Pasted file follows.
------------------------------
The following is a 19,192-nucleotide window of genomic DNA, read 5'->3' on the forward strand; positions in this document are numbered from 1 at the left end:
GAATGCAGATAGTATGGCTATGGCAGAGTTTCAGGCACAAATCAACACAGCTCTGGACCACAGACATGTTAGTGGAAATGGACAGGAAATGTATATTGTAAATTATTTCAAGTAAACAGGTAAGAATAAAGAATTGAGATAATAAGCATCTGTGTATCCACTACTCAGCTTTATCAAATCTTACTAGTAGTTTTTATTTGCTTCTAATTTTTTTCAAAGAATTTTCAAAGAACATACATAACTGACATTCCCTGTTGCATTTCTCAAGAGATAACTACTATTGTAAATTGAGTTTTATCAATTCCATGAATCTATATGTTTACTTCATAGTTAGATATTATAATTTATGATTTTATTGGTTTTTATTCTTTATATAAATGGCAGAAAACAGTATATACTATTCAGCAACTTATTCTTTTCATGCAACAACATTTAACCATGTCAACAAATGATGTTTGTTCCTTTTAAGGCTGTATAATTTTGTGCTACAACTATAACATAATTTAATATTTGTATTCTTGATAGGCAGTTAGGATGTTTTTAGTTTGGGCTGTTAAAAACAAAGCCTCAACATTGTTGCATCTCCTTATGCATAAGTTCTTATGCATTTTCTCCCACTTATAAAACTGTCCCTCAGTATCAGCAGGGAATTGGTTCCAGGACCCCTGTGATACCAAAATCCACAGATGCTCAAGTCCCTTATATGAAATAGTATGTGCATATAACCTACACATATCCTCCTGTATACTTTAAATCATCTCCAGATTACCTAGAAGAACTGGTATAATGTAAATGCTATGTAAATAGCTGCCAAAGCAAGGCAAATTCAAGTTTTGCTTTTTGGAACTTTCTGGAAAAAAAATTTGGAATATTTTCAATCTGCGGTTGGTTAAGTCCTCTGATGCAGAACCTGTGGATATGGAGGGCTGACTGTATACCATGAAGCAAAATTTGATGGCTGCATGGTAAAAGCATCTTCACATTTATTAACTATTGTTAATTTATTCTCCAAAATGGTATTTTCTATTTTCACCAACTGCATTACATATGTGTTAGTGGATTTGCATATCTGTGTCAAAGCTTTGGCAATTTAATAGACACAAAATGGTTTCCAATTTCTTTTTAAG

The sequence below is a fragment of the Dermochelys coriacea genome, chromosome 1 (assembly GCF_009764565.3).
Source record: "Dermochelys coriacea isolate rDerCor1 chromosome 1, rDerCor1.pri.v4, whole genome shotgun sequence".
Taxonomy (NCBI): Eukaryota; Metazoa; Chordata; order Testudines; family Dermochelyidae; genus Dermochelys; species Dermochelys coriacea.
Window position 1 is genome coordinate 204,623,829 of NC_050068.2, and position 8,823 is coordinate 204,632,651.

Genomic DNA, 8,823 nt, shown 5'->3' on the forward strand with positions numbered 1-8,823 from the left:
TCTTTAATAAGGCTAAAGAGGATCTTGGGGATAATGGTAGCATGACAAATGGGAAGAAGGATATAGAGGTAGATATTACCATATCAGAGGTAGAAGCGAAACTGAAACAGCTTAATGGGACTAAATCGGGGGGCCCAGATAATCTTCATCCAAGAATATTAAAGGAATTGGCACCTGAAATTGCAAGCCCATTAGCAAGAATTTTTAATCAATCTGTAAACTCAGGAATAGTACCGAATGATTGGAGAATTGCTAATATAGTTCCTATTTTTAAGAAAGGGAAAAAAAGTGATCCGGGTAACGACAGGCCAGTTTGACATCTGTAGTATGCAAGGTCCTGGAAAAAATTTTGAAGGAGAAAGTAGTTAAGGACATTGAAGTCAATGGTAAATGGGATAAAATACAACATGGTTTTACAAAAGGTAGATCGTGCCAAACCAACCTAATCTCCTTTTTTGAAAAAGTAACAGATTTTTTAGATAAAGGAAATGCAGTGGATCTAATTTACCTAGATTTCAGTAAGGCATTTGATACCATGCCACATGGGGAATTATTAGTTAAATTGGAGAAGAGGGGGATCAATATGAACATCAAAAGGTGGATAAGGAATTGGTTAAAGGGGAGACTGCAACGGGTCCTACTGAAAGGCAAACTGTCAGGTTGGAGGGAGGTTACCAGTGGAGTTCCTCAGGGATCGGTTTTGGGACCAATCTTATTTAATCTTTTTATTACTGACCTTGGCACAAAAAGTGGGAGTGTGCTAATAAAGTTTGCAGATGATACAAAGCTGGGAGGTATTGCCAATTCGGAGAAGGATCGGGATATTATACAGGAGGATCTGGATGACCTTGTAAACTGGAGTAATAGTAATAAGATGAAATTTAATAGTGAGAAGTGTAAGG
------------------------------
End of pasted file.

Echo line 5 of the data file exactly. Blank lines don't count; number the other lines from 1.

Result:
Taxonomy (NCBI): Eukaryota; Metazoa; Chordata; order Testudines; family Dermochelyidae; genus Dermochelys; species Dermochelys coriacea.